Dabo started to recruit his guys for his Clemson, and in 2011 the Tigers went 10-4 and haven’t had a season under double-digit losses since.

And I think there are a few players in the 2020 recruiting class for Miami that can be program changing, such as Willie Moise and Don Chaney Jr. You also have “Manny” guys like Xavier Restrepo, Marcus Clarke or Corey Flagg, three-star recruits who are unselfish and will make the Canes better just with their attitudes.

Even the greatest Miami coaches haven’t had spectacular first seasons. Howard Schnellenberger was 5-6 in 1979 and Jimmy Johnson was 8-5 in 1984. The great Butch Davis, who rebuilt UM back into a national power, started 1-3 in 1995.

People like to throw around the turnaround that Davis had in Miami, but he also took over a team that had played for a championship the year prior in 1994. Johnson’s Hurricanes in 1984 had actually won the title in 1983. Like I said before, Manny is taking over a program that has won 10 games in a season only once since 2004.

Now I can’t be this optimistic and not point out the obvious flaws about this current Hurricanes team. Dan Enos obviously has to make adjustments to fix several areas of the offense. Blake Baker is beginning to learn that the Hurricanes defense is at their best when they blitz.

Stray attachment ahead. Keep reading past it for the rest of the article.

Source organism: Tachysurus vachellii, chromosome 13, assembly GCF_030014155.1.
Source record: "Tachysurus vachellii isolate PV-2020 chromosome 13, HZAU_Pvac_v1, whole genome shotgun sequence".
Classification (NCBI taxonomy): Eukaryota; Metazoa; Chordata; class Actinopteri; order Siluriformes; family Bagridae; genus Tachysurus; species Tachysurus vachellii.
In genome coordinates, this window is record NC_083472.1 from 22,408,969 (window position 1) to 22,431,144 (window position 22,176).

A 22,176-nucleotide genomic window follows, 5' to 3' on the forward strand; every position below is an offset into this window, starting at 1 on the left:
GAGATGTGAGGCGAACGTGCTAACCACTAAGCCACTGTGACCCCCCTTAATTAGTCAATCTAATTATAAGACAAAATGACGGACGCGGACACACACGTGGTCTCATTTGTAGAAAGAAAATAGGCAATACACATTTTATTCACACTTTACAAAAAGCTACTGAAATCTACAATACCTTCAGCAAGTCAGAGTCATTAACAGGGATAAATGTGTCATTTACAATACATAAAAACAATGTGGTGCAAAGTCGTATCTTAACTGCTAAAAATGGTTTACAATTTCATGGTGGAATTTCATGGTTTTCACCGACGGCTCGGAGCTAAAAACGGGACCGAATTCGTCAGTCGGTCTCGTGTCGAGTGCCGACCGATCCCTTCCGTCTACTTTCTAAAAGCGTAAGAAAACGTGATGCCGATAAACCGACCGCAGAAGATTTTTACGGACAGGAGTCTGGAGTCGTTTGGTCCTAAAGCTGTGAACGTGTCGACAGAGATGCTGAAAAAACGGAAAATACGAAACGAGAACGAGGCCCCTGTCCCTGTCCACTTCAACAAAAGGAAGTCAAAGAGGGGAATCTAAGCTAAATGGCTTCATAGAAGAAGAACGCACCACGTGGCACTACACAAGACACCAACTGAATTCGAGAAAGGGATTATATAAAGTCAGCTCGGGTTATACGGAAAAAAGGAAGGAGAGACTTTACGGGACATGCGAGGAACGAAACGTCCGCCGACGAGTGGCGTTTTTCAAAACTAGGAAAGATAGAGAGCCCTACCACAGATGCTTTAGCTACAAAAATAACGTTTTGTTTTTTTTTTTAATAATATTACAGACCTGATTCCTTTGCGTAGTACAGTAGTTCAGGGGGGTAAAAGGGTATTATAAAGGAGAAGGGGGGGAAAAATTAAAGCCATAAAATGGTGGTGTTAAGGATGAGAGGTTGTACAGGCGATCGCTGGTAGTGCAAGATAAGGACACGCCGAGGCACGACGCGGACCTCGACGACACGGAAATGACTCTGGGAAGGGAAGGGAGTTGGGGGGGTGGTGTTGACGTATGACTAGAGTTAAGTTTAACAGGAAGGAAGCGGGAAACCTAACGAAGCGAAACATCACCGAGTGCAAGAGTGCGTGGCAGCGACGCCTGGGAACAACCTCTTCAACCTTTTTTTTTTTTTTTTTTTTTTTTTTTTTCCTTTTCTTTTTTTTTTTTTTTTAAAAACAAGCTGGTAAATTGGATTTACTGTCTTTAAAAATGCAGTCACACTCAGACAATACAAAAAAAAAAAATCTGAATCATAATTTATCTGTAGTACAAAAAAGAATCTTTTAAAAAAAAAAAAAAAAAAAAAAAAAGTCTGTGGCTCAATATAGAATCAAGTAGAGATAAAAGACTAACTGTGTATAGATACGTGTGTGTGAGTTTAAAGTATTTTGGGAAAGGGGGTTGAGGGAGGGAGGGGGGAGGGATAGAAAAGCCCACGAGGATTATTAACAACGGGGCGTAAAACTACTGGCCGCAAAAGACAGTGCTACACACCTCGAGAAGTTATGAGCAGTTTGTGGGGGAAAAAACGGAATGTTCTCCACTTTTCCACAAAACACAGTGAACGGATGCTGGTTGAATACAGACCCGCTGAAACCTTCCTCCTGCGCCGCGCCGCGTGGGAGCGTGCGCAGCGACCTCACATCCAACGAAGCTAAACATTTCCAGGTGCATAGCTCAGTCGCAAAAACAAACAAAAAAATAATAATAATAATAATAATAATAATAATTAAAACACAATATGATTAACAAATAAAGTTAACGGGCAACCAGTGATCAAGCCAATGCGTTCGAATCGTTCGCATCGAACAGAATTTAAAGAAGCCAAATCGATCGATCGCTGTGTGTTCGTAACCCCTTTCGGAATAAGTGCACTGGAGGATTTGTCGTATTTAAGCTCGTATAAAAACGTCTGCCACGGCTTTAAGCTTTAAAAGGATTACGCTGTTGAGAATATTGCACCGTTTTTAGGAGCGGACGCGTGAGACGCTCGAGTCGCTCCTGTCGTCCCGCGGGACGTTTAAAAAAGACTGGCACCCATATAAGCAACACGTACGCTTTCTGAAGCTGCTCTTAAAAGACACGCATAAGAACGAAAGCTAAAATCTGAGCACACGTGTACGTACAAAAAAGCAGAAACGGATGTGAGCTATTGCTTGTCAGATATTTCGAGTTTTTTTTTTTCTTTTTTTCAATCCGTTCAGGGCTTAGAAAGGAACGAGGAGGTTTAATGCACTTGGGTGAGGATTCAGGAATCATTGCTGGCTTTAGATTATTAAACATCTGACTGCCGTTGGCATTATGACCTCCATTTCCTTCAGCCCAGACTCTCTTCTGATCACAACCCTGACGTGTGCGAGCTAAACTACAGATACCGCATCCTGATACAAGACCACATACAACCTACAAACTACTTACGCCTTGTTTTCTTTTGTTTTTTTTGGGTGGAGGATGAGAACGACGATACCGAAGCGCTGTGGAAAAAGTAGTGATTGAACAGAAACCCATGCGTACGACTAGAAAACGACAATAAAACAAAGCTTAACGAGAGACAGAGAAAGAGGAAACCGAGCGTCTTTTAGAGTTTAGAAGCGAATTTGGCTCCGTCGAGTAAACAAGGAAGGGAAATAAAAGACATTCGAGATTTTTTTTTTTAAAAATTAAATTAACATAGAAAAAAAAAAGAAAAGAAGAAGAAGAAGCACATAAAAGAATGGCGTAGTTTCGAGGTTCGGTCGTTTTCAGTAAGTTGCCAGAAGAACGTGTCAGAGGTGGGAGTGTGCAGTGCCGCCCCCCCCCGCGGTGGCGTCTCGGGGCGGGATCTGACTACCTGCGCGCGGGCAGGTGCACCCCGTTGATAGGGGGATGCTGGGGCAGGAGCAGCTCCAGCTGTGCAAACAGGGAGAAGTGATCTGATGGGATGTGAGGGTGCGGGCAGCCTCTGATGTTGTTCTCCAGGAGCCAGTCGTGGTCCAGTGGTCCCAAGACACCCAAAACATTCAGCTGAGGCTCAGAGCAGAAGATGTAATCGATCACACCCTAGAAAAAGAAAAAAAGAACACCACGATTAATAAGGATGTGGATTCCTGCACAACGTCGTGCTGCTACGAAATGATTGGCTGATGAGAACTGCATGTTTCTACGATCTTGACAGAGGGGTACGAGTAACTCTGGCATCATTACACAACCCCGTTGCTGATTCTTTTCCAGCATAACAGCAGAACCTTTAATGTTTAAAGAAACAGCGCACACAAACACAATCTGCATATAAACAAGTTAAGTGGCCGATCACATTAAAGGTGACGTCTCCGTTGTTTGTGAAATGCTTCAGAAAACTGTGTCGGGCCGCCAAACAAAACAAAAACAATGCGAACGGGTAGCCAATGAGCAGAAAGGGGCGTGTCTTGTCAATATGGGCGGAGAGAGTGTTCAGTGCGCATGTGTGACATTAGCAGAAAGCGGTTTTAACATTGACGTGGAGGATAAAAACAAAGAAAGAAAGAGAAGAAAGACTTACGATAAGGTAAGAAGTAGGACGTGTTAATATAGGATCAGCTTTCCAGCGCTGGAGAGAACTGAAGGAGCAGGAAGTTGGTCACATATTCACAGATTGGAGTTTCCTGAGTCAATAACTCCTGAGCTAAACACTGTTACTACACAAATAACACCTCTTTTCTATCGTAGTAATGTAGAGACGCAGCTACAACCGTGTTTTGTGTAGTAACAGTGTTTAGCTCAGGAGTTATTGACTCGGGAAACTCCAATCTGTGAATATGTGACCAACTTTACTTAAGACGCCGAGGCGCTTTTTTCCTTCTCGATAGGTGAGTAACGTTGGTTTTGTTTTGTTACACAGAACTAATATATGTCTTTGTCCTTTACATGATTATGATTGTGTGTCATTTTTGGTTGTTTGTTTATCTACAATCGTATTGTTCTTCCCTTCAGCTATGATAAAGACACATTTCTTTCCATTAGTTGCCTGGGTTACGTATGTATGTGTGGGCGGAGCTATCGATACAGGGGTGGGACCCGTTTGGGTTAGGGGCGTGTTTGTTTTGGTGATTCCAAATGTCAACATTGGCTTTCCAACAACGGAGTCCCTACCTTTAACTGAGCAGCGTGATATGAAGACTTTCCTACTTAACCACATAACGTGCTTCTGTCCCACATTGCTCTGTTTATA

And perhaps the most frustrating part is that there are still players on this roster that don’t have the same enthusiasm and competitive spirit that they did prior to the Gators game. Saban went through the same thing, and obviously his rebuild of Alabama didn’t take long at all, the point is, is that anything worth it like a national championship takes time.

But here’s the thing about Manny, he has a plan and a clear vision of what he wants Miami to look like as a team. He said it himself following the UF loss, “this program wasn’t just built for August 24th.”

There’s a reason why former players, not just fans, were hyping up coach Diaz in the offseason, pointing out that there’s a different feel to the team. Regular fans (no offense) are quick to point out hype at the drop of the hat, but when Calais Campbell praises Diaz, that gives much more hope.

Again, Enos is still putting the pieces together for the offense, but without a doubt he is the right man at offensive coordinator. He’s found Jarren Williams, who has looked as good or better than any starting Canes quarterback in 15 years. The youth just on offense is amazing in itself, with players like Williams being only a redshirt freshman, tight end Brevin Jordan and receiver Mark Pope only sophomores. Then on defense it’s the same thing, youth at nearly position with players that have already began to prove themselves as future stars.

I’m not saying that the Hurricanes are going to win out in the regular season and finish 2019 with 11 or 12 wins. I’m not even saying that 2020 will be much prettier. What I'm trying to get at, is please don't judge a first year head coach after his first four games.